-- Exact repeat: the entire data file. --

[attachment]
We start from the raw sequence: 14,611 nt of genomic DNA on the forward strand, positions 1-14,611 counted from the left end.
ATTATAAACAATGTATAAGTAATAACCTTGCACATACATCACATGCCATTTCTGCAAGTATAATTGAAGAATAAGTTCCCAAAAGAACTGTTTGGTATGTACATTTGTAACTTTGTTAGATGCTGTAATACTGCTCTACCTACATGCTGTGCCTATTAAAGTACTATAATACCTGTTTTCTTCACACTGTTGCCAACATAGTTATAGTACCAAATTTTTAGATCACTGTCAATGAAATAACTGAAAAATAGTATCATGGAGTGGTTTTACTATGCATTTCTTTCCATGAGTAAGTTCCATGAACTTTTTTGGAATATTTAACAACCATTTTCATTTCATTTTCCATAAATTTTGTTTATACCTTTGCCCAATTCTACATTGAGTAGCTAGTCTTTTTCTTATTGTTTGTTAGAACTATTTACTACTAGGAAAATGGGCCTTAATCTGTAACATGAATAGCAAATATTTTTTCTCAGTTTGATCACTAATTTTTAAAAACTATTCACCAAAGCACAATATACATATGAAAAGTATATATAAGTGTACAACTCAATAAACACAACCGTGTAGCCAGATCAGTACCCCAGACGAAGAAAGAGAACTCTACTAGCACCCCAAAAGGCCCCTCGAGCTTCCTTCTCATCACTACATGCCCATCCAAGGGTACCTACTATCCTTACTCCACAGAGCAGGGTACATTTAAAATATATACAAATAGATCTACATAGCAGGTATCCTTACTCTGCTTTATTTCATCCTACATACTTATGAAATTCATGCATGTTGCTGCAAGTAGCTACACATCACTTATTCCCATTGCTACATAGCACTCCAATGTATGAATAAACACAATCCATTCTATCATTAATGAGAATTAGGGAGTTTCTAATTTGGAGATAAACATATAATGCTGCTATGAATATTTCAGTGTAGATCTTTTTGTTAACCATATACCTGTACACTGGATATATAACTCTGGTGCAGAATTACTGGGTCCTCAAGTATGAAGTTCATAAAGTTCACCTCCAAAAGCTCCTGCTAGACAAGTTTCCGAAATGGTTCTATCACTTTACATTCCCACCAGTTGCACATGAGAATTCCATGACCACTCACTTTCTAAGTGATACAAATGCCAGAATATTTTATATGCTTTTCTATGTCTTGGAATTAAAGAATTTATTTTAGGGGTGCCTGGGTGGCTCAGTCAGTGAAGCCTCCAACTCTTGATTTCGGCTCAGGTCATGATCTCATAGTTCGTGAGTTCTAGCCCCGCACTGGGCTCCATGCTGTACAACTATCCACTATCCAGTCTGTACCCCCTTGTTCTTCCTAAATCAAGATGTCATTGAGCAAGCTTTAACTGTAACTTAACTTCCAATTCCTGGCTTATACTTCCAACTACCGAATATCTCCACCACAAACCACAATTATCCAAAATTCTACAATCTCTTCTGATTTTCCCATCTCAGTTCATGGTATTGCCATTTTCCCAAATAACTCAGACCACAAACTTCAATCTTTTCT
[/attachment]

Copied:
We start from the raw sequence: 14,611 nt of genomic DNA on the forward strand, positions 1-14,611 counted from the left end.
ATTATAAACAATGTATAAGTAATAACCTTGCACATACATCACATGCCATTTCTGCAAGTATAATTGAAGAATAAGTTCCCAAAAGAACTGTTTGGTATGTACATTTGTAACTTTGTTAGATGCTGTAATACTGCTCTACCTACATGCTGTGCCTATTAAAGTACTATAATACCTGTTTTCTTCACACTGTTGCCAACATAGTTATAGTACCAAATTTTTAGATCACTGTCAATGAAATAACTGAAAAATAGTATCATGGAGTGGTTTTACTATGCATTTCTTTCCATGAGTAAGTTCCATGAACTTTTTTGGAATATTTAACAACCATTTTCATTTCATTTTCCATAAATTTTGTTTATACCTTTGCCCAATTCTACATTGAGTAGCTAGTCTTTTTCTTATTGTTTGTTAGAACTATTTACTACTAGGAAAATGGGCCTTAATCTGTAACATGAATAGCAAATATTTTTTCTCAGTTTGATCACTAATTTTTAAAAACTATTCACCAAAGCACAATATACATATGAAAAGTATATATAAGTGTACAACTCAATAAACACAACCGTGTAGCCAGATCAGTACCCCAGACGAAGAAAGAGAACTCTACTAGCACCCCAAAAGGCCCCTCGAGCTTCCTTCTCATCACTACATGCCCATCCAAGGGTACCTACTATCCTTACTCCACAGAGCAGGGTACATTTAAAATATATACAAATAGATCTACATAGCAGGTATCCTTACTCTGCTTTATTTCATCCTACATACTTATGAAATTCATGCATGTTGCTGCAAGTAGCTACACATCACTTATTCCCATTGCTACATAGCACTCCAATGTATGAATAAACACAATCCATTCTATCATTAATGAGAATTAGGGAGTTTCTAATTTGGAGATAAACATATAATGCTGCTATGAATATTTCAGTGTAGATCTTTTTGTTAACCATATACCTGTACACTGGATATATAACTCTGGTGCAGAATTACTGGGTCCTCAAGTATGAAGTTCATAAAGTTCACCTCCAAAAGCTCCTGCTAGACAAGTTTCCGAAATGGTTCTATCACTTTACATTCCCACCAGTTGCACATGAGAATTCCATGACCACTCACTTTCTAAGTGATACAAATGCCAGAATATTTTATATGCTTTTCTATGTCTTGGAATTAAAGAATTTATTTTAGGGGTGCCTGGGTGGCTCAGTCAGTGAAGCCTCCAACTCTTGATTTCGGCTCAGGTCATGATCTCATAGTTCGTGAGTTCTAGCCCCGCACTGGGCTCCATGCTGTACAACTATCCACTATCCAGTCTGTACCCCCTTGTTCTTCCTAAATCAAGATGTCATTGAGCAAGCTTTAACTGTAACTTAACTTCCAATTCCTGGCTTATACTTCCAACTACCGAATATCTCCACCACAAACCACAATTATCCAAAATTCTACAATCTCTTCTGATTTTCCCATCTCAGTTCATGGTATTGCCATTTTCCCAAATAACTCAGACCACAAACTTCAATCTTTTCT